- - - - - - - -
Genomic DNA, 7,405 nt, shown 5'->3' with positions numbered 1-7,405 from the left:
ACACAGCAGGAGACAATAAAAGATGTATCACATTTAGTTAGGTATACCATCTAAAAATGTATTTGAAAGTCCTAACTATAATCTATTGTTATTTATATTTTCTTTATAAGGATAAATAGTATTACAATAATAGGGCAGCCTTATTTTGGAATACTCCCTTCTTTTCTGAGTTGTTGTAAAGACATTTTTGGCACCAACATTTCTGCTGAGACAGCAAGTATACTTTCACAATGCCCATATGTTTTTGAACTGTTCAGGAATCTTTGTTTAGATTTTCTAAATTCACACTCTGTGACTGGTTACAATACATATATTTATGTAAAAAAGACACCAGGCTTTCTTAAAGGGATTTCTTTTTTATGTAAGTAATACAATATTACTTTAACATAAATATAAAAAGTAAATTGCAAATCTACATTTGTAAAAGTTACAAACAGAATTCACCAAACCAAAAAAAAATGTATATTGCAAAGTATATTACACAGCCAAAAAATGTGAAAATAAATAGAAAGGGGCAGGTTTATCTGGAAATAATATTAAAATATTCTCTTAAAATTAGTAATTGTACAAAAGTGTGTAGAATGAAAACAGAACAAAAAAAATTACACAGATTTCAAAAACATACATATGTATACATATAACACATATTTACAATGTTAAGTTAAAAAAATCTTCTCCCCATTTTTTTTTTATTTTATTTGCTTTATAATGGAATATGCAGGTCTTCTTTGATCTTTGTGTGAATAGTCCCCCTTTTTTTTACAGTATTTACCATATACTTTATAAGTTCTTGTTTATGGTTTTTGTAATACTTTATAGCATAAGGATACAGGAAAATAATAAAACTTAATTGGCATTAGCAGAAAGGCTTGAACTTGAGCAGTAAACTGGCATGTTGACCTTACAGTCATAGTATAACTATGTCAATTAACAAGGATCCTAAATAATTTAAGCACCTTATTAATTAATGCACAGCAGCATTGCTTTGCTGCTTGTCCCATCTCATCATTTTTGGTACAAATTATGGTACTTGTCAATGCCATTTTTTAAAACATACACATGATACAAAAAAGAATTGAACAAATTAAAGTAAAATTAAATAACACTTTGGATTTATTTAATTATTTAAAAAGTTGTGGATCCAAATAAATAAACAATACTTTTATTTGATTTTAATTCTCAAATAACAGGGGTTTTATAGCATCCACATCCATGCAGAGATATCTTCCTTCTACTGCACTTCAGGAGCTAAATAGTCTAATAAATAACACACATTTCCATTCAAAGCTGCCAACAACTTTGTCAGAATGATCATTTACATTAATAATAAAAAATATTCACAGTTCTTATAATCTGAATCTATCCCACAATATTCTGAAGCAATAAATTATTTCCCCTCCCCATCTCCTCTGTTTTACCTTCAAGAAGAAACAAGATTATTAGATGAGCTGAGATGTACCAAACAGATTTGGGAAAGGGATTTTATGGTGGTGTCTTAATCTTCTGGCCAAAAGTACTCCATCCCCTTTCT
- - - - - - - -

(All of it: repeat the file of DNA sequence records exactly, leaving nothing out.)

Genomic DNA, 7,405 nt, shown 5'->3' with positions numbered 1-7,405 from the left:
ACACAGCAGGAGACAATAAAAGATGTATCACATTTAGTTAGGTATACCATCTAAAAATGTATTTGAAAGTCCTAACTATAATCTATTGTTATTTATATTTTCTTTATAAGGATAAATAGTATTACAATAATAGGGCAGCCTTATTTTGGAATACTCCCTTCTTTTCTGAGTTGTTGTAAAGACATTTTTGGCACCAACATTTCTGCTGAGACAGCAAGTATACTTTCACAATGCCCATATGTTTTTGAACTGTTCAGGAATCTTTGTTTAGATTTTCTAAATTCACACTCTGTGACTGGTTACAATACATATATTTATGTAAAAAAGACACCAGGCTTTCTTAAAGGGATTTCTTTTTTATGTAAGTAATACAATATTACTTTAACATAAATATAAAAAGTAAATTGCAAATCTACATTTGTAAAAGTTACAAACAGAATTCACCAAACCAAAAAAAAATGTATATTGCAAAGTATATTACACAGCCAAAAAATGTGAAAATAAATAGAAAGGGGCAGGTTTATCTGGAAATAATATTAAAATATTCTCTTAAAATTAGTAATTGTACAAAAGTGTGTAGAATGAAAACAGAACAAAAAAAATTACACAGATTTCAAAAACATACATATGTATACATATAACACATATTTACAATGTTAAGTTAAAAAAATCTTCTCCCCATTTTTTTTTTATTTTATTTGCTTTATAATGGAATATGCAGGTCTTCTTTGATCTTTGTGTGAATAGTCCCCCTTTTTTTTACAGTATTTACCATATACTTTATAAGTTCTTGTTTATGGTTTTTGTAATACTTTATAGCATAAGGATACAGGAAAATAATAAAACTTAATTGGCATTAGCAGAAAGGCTTGAACTTGAGCAGTAAACTGGCATGTTGACCTTACAGTCATAGTATAACTATGTCAATTAACAAGGATCCTAAATAATTTAAGCACCTTATTAATTAATGCACAGCAGCATTGCTTTGCTGCTTGTCCCATCTCATCATTTTTGGTACAAATTATGGTACTTGTCAATGCCATTTTTTAAAACATACACATGATACAAAAAAGAATTGAACAAATTAAAGTAAAATTAAATAACACTTTGGATTTATTTAATTATTTAAAAAGTTGTGGATCCAAATAAATAAACAATACTTTTATTTGATTTTAATTCTCAAATAACAGGGGTTTTATAGCATCCACATCCATGCAGAGATATCTTCCTTCTACTGCACTTCAGGAGCTAAATAGTCTAATAAATAACACACATTTCCATTCAAAGCTGCCAACAACTTTGTCAGAATGATCATTTACATTAATAATAAAAAATATTCACAGTTCTTATAATCTGAATCTATCCCACAATATTCTGAAGCAATAAATTATTTCCCCTCCCCATCTCCTCTGTTTTACCTTCAAGAAGAAACAAGATTATTAGATGAGCTGAGATGTACCAAACAGATTTGGGAAAGGGATTTTATGGTGGTGTCTTAATCTTCTGGCCAAAAGTACTCCATCCCCTTTCT